The sponsor’s letter of recommendation prepared by a lead underwriter shall be submitted to the stock exchange at least three business days prior to the listing approval.
There is no difference in eligibility requirements in the case of specialist companies.
Subsets of the listing criteria of multiple listings are different from primary listings. There are several differences, such as minimum number of tradable shares, etc, described in 2.2 Specific Eligibility Requirements for Issuers Undertaking a Primary Listing.
First Section, Second Section, Mothers and JASDAQ
Listing of stock is effected on the basis of an application filed by a company issuing the stock (hereinafter referred to as an “applicant”). In the process of an IPO, prior to making an application, preliminary confirmation of the listing application about such matters related to details of public guidance and underwriting examination, relationships with anti-social forces, and examination schedules is done. After that, the company must make an application and answer TSE’s questions about, for example, reason for application for listing, history and business activities, industry conditions, and status of directors and major shareholders. The TSE will examine whether an applicant is eligible for listing on TSE from the perspective of investor protection.
As a result of a listing examination, when an applicant is determined to meet the eligibility for listing, TSE will approve and announce the listing of the applicant. Subsequently, the applicant will be listed through the process of public offering or secondary offering.
An applicant can identify and address potential roadblocks in a listing examination by engaging a consultant before the listing application is filed.
TOKYO PRO Market
An applicant company is required to conclude a "J-Adviser agreement" with one J-Adviser (which is similar to Nomad in the London AIM market). After concluding the agreement, the J-Adviser investigates and confirms whether the applicant company has eligibility for listing on the TOKYO PRO Market. Also, the applicant company prepares documents necessary for the listing application based on advice and guidance provided by the J-Adviser. These documents contain details on matters including business activities, financial condition and directors. After the J-Adviser completes investigating and confirming the listing eligibility of the applicant company, the J-Adviser emails the "Letter of Intent of Listing Application" to TSE.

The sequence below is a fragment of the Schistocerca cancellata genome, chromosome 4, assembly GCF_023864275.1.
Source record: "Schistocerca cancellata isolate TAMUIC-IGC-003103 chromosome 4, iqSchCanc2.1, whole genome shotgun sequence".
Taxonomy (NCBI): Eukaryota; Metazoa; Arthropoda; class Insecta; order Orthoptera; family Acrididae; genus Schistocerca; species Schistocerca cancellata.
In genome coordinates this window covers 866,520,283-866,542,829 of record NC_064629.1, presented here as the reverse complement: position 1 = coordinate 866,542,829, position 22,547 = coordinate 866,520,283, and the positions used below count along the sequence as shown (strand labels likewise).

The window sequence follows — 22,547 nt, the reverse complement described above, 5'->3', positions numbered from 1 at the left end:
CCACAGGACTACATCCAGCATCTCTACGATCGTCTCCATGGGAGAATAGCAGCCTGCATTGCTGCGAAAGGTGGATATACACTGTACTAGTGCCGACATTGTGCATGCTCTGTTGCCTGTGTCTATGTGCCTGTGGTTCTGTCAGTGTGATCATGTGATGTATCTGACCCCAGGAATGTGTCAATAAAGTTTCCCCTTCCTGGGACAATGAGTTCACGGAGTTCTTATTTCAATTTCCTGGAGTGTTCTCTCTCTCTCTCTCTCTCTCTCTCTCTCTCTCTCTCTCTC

After expression of intent, the TSE interviews the J-Adviser to check whether the process of investigation and confirmation of listing eligibility by the J-Adviser was appropriate. All communications with TSE from expression of intent to listing approval are conducted via the supervising J-Adviser. As such, in general, TSE does not directly contact the applicant company. In addition, if the J-Adviser is a securities company, it may undertake solicitation for acquisition or purchases, etc, for specified investors at the time of or after listing as a lead managing securities company.
An applicant company can identify and address potential roadblocks in a listing examination by engaging a J-Adviser before the listing application is filed.
They do not differ for companies incorporated in a foreign jurisdiction in principle. However, there are several differences, such as minimum number of tradable shares, etc, described in 2.2 Specific Eligibility Requirements for Issuers Undertaking a Primary Listing.
TSE states that when examining a listing application from a foreign company, it closely considers the legal system and conventions in practice in the applicant’s home country. As such, TSE will address the listing application filed by foreign companies more flexibly than Japanese applicants. In addition, where an initial listing applicant is a foreign company, and the main market of a foreign stock, etc, issued by such initial listing applicant is other than the TSE and, furthermore, where the TSE deems it appropriate in light of listing of securities, timely disclosure of the issuer of listed securities, delisting, the state of the development and operation of the legal system and rules concerning listed securities in such main market, they shall be treated as appropriate for all or part of the examination (the exceptions for overlapping listed companies are those set up in the market of the TSE First and Second Section).